Young Alaskan offenders face island exile: US court lets tribe set punishment

LET the Home Secretary, Michael Howard, huff and puff about the importance of being tough on young criminals. He's still as soft as the driven snow compared with the Tlingit Indians of Alaska. Their solution? Banishment to a remote island.

Tribal elders in a fishing village in south-east Alaska are to decide this week whether to dispatch two 17-year-old boys to separate uninhabited islands for a year, equipped only with a limited amount of food and tools, as punishment for a violent robbery.

In the first case of its kind in the United States, the youths, both Tlingits, have been handed over to their tribe by an American judge who was reluctant to jail them under mandatory sentencing laws.

The two, Simon Roberts and Adrian Guthrie, have admitted stealing dollars 40 ( pounds 25) from a pizza deliveryman and hitting him over the head with a baseball bat, during a visit to the north-western state of Washington last year. Roberts (who wielded the bat) faces up to five-and-a-half years in jail, while Guthrie could be sentenced to a maximum of 41 months. Instead, James Allendoerfer, a Superior Court judge in Washington's Snohomish County, agreed to allow them to return to their remote home village of Klawock, on Prince of Wales Island, where a council of elders, dressed in tribal regalia, will convene to decide their fate on Thursday.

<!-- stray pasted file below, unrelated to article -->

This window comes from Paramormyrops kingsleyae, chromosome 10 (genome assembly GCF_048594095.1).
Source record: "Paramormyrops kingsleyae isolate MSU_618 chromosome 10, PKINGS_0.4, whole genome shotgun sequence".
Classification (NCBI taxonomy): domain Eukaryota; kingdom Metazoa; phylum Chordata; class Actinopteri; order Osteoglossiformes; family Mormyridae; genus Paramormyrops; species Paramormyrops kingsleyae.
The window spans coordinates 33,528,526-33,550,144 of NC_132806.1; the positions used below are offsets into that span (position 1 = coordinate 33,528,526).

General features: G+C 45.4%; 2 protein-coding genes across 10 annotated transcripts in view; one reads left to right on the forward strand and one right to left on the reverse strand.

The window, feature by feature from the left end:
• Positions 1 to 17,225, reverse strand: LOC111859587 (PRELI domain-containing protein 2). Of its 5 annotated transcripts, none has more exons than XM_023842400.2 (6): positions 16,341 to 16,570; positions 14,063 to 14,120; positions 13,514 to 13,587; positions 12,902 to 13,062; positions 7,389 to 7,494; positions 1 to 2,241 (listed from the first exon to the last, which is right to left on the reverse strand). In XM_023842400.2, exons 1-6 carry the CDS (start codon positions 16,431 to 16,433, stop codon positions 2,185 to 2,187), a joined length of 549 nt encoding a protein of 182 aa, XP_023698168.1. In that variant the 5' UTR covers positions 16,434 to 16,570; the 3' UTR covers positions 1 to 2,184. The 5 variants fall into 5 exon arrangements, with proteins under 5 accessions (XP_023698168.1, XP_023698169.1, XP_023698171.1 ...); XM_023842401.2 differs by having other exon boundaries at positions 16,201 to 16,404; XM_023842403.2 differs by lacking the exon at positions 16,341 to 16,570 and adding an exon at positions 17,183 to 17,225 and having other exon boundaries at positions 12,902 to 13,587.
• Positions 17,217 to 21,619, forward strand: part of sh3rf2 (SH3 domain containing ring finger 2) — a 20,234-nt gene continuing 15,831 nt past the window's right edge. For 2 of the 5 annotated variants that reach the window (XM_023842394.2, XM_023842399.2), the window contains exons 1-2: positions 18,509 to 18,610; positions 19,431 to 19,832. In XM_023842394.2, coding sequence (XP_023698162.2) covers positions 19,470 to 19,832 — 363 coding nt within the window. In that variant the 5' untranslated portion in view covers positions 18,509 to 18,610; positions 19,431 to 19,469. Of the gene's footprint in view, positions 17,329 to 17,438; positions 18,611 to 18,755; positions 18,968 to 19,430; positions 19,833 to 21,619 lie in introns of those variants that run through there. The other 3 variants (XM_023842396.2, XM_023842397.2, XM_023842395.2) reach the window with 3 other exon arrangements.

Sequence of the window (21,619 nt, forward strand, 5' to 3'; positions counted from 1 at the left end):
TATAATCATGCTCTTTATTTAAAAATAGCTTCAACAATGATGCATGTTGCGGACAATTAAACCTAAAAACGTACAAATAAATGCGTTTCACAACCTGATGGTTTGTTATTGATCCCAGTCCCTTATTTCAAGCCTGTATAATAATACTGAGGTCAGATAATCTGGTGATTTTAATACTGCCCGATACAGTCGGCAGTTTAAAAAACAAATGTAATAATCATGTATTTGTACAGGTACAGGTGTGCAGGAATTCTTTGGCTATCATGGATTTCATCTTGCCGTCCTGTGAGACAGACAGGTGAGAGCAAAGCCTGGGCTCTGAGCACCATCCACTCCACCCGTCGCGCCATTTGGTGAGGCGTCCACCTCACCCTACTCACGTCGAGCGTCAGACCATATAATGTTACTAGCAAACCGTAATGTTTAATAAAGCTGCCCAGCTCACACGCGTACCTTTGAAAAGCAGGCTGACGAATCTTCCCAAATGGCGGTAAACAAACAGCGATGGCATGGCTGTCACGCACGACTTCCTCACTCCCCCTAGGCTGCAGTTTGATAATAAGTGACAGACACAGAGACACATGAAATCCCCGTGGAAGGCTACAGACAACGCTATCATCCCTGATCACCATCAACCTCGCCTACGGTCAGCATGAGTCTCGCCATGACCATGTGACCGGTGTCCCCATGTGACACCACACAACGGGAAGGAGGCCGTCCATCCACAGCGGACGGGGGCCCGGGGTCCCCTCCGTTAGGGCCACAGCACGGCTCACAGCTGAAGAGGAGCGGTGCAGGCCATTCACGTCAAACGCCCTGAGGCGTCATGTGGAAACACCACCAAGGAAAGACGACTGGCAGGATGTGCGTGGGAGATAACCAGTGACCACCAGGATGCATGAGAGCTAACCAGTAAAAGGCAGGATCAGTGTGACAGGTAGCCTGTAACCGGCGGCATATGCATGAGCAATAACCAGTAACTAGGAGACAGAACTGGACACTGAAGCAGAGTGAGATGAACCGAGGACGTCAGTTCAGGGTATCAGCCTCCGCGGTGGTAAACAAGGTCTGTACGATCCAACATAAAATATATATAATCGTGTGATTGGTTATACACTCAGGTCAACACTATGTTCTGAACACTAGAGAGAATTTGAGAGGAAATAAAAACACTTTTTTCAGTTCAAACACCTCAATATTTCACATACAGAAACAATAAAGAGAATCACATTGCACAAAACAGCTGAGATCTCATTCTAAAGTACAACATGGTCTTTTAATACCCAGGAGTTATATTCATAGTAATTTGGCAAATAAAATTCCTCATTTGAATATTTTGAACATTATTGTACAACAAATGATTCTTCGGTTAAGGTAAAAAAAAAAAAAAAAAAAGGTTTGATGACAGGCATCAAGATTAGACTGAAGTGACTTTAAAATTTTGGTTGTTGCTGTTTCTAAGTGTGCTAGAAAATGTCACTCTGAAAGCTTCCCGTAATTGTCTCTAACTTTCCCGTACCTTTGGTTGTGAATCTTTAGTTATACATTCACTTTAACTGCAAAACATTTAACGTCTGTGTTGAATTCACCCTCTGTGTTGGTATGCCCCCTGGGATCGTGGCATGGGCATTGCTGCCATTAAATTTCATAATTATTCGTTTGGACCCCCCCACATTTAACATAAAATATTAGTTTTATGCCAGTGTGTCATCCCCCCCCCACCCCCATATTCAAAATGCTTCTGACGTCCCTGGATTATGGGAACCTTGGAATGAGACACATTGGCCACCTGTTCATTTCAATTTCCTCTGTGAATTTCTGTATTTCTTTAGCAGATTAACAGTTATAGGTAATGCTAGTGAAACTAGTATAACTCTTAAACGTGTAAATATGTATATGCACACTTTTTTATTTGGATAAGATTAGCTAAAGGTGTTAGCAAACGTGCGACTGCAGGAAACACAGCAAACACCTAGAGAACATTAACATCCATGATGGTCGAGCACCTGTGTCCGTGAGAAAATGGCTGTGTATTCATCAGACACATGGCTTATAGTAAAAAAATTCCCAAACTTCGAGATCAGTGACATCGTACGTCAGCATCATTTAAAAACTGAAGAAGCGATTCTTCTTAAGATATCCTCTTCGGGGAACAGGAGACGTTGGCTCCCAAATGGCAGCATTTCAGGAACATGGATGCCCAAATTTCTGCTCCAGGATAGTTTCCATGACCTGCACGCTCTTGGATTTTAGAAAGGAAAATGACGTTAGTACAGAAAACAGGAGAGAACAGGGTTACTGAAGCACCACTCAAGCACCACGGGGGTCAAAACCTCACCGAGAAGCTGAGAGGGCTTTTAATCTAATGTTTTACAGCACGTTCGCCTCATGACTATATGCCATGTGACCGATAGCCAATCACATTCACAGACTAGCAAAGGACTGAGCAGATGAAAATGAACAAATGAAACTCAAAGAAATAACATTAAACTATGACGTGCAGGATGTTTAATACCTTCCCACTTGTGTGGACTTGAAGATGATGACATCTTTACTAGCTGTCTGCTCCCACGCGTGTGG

Last week the pair were released from county jail into the custody of two Tlingit security guards who had come to escort them on the 800-mile journey back to their fishing community.

Before releasing them, Judge Allendoerfer conducted an investigation into the conditions the boys would face during their island sojourn, and the degree to which they would be monitored. They have been ordered to return to his court for sentencing in 18 months, when they may escape jail terms if he feels their banishment has done them any good. State law allows the judge to set aside mandatory penalties under 'special circumstances' - although, in this case, this is bitterly disputed by prosecutors.

Bill Jaquette, Guthrie's state-funded lawyer, believes the tribe does not have many choices other than to banish the boys. 'Most of the other traditional punishments are pretty radical, like chopping off limbs, and staking people to the beach at low tide. Of course, there is the option of shunning them . . . But their crime is too serious for that.'

Details of their endurance test have yet to be finalised, but the boys are expected to receive some survival training. They will have a limited number of tools - 'bows, arrows, knives, but no guns,' said Jaquette - and enough food to last two weeks. Their likely destination will be one of the thousands of small, heavily forested islands of south-east Alaska, populated by bear and deer.

After their supplies are exhausted, they will have to fend for themselves, fishing, hunting and clam-digging. Although the climate is mild compared with Alaska's Arctic reaches, the winters are snowy and punctuated by fierce storms. And there are up to 200 inches of rain a year in some areas.

The judge's decision followed intense lobbying by an Indian tribal judge, Rudy James, who is a member of a different tribe - the Kuy'di Kuiu Kwaan Tlingits - but who has taken up the case.